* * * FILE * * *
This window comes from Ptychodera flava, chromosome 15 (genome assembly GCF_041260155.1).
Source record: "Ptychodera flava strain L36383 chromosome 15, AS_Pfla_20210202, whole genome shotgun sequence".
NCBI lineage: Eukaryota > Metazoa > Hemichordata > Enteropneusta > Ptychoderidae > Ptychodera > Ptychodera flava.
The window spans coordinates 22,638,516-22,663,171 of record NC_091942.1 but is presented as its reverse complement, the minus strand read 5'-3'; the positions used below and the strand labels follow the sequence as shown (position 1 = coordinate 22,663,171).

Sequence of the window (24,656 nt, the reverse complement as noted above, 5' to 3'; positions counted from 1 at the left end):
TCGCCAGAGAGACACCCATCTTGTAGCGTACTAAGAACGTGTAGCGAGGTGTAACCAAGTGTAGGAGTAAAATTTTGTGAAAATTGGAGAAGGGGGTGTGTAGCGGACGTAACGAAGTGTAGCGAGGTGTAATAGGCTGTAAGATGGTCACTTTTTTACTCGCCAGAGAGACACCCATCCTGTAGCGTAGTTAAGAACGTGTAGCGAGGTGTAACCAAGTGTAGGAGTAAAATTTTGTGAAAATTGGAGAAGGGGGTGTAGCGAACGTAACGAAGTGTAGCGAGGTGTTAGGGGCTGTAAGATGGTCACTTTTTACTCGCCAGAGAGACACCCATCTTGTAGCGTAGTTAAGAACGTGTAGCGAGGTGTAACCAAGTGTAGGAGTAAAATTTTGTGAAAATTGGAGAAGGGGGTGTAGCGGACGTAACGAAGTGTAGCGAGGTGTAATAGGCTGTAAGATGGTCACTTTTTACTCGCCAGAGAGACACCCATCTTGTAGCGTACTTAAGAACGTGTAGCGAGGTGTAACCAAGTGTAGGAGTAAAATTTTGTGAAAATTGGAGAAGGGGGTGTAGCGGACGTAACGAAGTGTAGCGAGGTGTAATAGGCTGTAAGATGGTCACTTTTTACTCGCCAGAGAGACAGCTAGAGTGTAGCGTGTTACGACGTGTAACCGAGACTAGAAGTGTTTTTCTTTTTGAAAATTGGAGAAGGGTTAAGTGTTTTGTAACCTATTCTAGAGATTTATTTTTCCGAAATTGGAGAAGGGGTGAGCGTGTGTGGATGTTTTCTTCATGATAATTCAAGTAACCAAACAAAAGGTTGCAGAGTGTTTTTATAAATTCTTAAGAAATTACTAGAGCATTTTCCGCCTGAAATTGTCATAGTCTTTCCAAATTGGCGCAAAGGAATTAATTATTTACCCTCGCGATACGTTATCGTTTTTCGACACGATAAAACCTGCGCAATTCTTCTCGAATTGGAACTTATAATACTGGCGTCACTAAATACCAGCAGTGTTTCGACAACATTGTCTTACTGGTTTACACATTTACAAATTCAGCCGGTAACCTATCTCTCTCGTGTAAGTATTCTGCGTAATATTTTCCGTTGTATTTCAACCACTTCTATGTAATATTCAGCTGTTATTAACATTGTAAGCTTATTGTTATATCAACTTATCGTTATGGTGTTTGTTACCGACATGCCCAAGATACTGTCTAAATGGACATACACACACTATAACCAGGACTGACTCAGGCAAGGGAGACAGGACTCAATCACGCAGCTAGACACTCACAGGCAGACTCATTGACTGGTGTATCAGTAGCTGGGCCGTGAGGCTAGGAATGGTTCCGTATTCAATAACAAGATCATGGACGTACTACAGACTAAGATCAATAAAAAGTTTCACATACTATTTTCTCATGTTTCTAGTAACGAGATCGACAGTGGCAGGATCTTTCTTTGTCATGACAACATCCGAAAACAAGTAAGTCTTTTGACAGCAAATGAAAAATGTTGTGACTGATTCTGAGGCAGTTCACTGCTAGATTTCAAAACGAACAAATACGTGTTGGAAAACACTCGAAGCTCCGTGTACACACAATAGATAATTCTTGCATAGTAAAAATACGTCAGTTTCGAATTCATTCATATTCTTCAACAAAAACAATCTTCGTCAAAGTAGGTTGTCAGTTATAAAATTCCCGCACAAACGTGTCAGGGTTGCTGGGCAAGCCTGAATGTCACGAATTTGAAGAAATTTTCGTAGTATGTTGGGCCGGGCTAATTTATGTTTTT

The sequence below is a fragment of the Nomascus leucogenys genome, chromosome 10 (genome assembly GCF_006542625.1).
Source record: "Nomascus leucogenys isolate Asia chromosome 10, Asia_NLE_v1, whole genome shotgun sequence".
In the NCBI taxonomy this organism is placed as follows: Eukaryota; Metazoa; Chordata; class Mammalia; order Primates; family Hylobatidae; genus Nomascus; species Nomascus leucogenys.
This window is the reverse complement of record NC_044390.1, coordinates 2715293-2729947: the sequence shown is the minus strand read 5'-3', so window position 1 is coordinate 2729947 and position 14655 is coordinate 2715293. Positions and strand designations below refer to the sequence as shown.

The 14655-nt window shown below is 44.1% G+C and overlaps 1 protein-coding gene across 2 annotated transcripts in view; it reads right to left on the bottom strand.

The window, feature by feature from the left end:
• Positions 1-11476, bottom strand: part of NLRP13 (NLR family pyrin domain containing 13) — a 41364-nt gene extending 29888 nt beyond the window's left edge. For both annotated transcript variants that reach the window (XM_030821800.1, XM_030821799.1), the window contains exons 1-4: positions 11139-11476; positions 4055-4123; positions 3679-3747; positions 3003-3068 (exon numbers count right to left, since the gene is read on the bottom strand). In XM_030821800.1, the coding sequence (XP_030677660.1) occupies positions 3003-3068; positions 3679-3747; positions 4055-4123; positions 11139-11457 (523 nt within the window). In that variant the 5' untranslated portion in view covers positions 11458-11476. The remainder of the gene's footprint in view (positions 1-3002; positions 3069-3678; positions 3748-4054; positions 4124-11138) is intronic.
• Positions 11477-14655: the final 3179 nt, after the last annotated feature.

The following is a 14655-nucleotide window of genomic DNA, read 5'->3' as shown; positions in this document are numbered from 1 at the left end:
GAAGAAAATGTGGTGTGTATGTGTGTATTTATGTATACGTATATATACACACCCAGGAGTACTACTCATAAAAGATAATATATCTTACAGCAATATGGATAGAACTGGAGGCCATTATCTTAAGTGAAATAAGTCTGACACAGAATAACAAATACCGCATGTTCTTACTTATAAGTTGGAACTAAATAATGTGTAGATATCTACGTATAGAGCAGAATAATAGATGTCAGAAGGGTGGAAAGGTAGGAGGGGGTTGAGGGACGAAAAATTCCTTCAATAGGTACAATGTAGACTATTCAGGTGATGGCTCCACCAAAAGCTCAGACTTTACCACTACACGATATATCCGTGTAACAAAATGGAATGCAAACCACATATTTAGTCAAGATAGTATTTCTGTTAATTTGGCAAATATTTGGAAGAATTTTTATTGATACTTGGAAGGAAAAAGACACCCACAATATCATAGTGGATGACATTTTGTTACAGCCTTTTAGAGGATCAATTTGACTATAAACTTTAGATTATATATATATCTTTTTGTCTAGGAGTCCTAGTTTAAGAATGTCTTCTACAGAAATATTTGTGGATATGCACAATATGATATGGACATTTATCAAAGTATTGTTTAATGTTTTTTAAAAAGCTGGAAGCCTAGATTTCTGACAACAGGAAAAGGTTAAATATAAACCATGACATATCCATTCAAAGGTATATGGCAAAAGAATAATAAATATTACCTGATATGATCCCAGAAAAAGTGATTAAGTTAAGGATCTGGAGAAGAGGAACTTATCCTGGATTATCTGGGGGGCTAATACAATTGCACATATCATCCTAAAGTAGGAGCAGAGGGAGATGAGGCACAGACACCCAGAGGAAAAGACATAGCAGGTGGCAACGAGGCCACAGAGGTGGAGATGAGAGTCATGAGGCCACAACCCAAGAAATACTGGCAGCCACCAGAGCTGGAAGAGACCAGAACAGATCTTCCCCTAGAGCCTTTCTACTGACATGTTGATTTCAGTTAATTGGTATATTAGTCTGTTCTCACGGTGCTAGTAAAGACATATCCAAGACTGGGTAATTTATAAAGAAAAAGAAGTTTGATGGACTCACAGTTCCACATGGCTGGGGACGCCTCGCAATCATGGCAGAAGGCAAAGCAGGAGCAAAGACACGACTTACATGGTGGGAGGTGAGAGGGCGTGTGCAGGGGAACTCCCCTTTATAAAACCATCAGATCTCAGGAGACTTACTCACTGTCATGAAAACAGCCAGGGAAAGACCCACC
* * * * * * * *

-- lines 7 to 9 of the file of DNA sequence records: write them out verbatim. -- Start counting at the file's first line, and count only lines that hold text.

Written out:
The sequence below is a fragment of the Nomascus leucogenys genome, chromosome 10 (genome assembly GCF_006542625.1).
Source record: "Nomascus leucogenys isolate Asia chromosome 10, Asia_NLE_v1, whole genome shotgun sequence".
In the NCBI taxonomy this organism is placed as follows: Eukaryota; Metazoa; Chordata; class Mammalia; order Primates; family Hylobatidae; genus Nomascus; species Nomascus leucogenys.